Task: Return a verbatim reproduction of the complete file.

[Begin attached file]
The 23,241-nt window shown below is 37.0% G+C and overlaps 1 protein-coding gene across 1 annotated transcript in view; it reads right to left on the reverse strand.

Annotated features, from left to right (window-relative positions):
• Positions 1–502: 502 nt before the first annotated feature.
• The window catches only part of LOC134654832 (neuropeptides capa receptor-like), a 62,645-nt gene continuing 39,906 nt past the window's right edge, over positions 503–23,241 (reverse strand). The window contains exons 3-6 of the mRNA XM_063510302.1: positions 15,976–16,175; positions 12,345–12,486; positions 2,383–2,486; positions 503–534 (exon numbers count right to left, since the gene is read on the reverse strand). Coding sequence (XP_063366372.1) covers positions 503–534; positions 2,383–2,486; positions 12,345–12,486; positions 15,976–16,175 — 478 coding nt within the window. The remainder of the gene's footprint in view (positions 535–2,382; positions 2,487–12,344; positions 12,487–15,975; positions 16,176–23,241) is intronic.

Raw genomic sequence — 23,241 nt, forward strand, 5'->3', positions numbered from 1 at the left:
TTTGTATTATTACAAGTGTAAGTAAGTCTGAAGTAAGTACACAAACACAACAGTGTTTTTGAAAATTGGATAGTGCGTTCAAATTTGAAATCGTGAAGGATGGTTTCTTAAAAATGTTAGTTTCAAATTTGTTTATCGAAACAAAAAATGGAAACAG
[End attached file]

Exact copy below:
The 23,241-nt window shown below is 37.0% G+C and overlaps 1 protein-coding gene across 1 annotated transcript in view; it reads right to left on the reverse strand.

Annotated features, from left to right (window-relative positions):
• Positions 1–502: 502 nt before the first annotated feature.
• The window catches only part of LOC134654832 (neuropeptides capa receptor-like), a 62,645-nt gene continuing 39,906 nt past the window's right edge, over positions 503–23,241 (reverse strand). The window contains exons 3-6 of the mRNA XM_063510302.1: positions 15,976–16,175; positions 12,345–12,486; positions 2,383–2,486; positions 503–534 (exon numbers count right to left, since the gene is read on the reverse strand). Coding sequence (XP_063366372.1) covers positions 503–534; positions 2,383–2,486; positions 12,345–12,486; positions 15,976–16,175 — 478 coding nt within the window. The remainder of the gene's footprint in view (positions 535–2,382; positions 2,487–12,344; positions 12,487–15,975; positions 16,176–23,241) is intronic.

Raw genomic sequence — 23,241 nt, forward strand, 5'->3', positions numbered from 1 at the left:
TTTGTATTATTACAAGTGTAAGTAAGTCTGAAGTAAGTACACAAACACAACAGTGTTTTTGAAAATTGGATAGTGCGTTCAAATTTGAAATCGTGAAGGATGGTTTCTTAAAAATGTTAGTTTCAAATTTGTTTATCGAAACAAAAAATGGAAACAG